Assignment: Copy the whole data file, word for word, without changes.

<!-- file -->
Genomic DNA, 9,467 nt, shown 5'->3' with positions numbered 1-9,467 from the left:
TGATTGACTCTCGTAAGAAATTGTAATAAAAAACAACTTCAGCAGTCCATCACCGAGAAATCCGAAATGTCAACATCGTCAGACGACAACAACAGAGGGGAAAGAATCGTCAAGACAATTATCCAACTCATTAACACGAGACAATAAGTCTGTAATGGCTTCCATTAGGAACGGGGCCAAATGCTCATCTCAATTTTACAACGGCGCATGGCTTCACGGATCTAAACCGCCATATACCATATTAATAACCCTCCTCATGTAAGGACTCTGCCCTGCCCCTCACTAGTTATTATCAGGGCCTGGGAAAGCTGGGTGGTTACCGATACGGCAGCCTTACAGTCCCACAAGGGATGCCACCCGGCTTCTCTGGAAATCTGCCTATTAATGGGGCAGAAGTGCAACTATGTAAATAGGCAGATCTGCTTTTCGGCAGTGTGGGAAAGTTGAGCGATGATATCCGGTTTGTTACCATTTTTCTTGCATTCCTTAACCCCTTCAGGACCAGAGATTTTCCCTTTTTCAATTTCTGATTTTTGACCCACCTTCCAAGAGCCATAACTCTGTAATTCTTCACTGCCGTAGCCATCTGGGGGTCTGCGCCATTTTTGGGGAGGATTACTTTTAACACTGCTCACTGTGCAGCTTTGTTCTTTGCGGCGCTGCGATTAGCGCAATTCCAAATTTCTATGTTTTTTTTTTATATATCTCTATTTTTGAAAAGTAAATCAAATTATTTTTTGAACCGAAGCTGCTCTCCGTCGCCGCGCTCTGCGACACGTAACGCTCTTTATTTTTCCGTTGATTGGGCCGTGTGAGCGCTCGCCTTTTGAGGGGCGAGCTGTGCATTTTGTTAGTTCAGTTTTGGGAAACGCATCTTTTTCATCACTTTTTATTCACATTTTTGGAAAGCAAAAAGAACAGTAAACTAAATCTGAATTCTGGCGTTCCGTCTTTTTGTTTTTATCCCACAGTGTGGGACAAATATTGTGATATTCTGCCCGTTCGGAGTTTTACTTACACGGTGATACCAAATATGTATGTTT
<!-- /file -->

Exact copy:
Genomic DNA, 9,467 nt, shown 5'->3' with positions numbered 1-9,467 from the left:
TGATTGACTCTCGTAAGAAATTGTAATAAAAAACAACTTCAGCAGTCCATCACCGAGAAATCCGAAATGTCAACATCGTCAGACGACAACAACAGAGGGGAAAGAATCGTCAAGACAATTATCCAACTCATTAACACGAGACAATAAGTCTGTAATGGCTTCCATTAGGAACGGGGCCAAATGCTCATCTCAATTTTACAACGGCGCATGGCTTCACGGATCTAAACCGCCATATACCATATTAATAACCCTCCTCATGTAAGGACTCTGCCCTGCCCCTCACTAGTTATTATCAGGGCCTGGGAAAGCTGGGTGGTTACCGATACGGCAGCCTTACAGTCCCACAAGGGATGCCACCCGGCTTCTCTGGAAATCTGCCTATTAATGGGGCAGAAGTGCAACTATGTAAATAGGCAGATCTGCTTTTCGGCAGTGTGGGAAAGTTGAGCGATGATATCCGGTTTGTTACCATTTTTCTTGCATTCCTTAACCCCTTCAGGACCAGAGATTTTCCCTTTTTCAATTTCTGATTTTTGACCCACCTTCCAAGAGCCATAACTCTGTAATTCTTCACTGCCGTAGCCATCTGGGGGTCTGCGCCATTTTTGGGGAGGATTACTTTTAACACTGCTCACTGTGCAGCTTTGTTCTTTGCGGCGCTGCGATTAGCGCAATTCCAAATTTCTATGTTTTTTTTTTATATATCTCTATTTTTGAAAAGTAAATCAAATTATTTTTTGAACCGAAGCTGCTCTCCGTCGCCGCGCTCTGCGACACGTAACGCTCTTTATTTTTCCGTTGATTGGGCCGTGTGAGCGCTCGCCTTTTGAGGGGCGAGCTGTGCATTTTGTTAGTTCAGTTTTGGGAAACGCATCTTTTTCATCACTTTTTATTCACATTTTTGGAAAGCAAAAAGAACAGTAAACTAAATCTGAATTCTGGCGTTCCGTCTTTTTGTTTTTATCCCACAGTGTGGGACAAATATTGTGATATTCTGCCCGTTCGGAGTTTTACTTACACGGTGATACCAAATATGTATGTTT